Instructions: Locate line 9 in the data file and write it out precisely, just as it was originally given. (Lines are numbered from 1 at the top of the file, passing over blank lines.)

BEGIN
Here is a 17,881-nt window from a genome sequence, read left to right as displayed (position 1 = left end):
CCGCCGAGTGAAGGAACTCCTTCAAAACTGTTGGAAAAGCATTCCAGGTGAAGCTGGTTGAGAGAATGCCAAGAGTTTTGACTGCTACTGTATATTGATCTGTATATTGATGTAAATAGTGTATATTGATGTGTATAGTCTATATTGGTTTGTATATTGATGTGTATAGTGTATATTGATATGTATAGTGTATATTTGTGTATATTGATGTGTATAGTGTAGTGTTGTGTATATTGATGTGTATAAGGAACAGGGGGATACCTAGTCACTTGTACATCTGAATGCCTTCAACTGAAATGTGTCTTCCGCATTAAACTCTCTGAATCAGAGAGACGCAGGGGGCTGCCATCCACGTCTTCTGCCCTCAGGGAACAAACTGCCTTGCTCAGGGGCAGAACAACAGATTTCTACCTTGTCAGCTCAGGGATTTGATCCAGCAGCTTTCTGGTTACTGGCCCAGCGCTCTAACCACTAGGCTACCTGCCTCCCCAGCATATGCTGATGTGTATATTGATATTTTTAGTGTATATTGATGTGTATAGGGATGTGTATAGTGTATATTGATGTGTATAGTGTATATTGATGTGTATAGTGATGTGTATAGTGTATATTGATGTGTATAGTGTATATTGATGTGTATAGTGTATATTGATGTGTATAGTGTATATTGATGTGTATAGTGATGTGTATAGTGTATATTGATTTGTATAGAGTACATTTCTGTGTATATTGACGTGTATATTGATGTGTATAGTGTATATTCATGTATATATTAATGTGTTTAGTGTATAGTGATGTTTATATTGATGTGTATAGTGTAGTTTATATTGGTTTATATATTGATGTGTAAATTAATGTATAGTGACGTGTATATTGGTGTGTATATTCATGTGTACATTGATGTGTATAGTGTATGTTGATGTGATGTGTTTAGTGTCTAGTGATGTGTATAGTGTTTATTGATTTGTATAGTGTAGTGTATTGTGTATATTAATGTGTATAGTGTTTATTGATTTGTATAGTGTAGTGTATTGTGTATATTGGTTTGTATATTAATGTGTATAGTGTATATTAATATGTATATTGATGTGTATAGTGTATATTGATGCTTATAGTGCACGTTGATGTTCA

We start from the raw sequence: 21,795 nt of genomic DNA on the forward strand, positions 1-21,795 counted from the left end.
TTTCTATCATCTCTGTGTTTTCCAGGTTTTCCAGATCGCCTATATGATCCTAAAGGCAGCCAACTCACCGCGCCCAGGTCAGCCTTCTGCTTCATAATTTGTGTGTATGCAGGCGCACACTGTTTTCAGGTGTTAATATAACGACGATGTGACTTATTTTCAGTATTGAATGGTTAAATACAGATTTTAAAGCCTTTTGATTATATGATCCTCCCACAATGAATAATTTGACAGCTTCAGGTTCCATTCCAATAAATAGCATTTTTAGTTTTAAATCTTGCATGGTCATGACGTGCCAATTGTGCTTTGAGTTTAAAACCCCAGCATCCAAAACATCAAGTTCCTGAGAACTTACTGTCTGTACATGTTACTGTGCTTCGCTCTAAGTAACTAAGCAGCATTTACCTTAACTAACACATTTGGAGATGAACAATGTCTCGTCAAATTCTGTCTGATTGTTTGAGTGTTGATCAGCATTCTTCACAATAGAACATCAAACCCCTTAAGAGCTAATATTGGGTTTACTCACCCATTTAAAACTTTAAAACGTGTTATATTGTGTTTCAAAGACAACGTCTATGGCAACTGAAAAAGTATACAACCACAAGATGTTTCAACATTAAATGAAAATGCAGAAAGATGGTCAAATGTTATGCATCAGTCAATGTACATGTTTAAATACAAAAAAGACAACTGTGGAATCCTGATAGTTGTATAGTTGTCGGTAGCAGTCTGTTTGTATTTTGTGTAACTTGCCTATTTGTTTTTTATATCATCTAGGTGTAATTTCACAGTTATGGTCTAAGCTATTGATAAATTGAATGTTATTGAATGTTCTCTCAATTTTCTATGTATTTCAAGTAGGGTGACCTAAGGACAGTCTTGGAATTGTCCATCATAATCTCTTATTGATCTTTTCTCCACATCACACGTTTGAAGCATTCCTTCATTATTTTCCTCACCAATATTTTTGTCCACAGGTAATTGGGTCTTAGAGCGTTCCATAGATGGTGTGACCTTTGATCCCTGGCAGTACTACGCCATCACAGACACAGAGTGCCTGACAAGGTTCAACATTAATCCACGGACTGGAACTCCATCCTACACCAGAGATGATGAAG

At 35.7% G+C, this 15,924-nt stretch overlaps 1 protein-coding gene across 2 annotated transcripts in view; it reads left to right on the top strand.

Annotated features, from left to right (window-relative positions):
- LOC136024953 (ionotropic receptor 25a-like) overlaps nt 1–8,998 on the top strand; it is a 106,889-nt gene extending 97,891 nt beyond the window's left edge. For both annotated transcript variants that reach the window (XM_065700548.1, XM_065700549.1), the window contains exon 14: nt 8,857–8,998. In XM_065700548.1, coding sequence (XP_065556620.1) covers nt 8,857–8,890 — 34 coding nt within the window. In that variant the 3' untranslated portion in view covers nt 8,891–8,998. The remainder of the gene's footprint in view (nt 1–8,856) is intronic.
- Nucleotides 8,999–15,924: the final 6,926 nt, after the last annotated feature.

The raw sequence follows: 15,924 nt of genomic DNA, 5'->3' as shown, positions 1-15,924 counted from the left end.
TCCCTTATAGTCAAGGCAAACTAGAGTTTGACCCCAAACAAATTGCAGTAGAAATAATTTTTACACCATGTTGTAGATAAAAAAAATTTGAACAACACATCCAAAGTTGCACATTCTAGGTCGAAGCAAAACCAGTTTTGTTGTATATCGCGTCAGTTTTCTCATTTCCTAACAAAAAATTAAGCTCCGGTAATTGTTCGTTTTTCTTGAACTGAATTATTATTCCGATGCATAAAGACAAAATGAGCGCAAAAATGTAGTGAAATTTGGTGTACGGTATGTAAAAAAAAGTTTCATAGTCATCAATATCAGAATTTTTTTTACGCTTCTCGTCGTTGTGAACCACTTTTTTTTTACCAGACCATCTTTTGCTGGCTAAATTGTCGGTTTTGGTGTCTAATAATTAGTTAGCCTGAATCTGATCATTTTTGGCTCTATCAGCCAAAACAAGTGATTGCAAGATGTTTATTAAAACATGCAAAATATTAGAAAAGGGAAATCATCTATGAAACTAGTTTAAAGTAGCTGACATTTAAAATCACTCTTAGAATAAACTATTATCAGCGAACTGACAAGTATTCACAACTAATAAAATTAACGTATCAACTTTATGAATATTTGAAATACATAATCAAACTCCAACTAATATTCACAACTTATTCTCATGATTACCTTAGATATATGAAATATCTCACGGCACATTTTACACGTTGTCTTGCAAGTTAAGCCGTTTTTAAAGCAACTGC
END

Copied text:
The raw sequence follows: 15,924 nt of genomic DNA, 5'->3' as shown, positions 1-15,924 counted from the left end.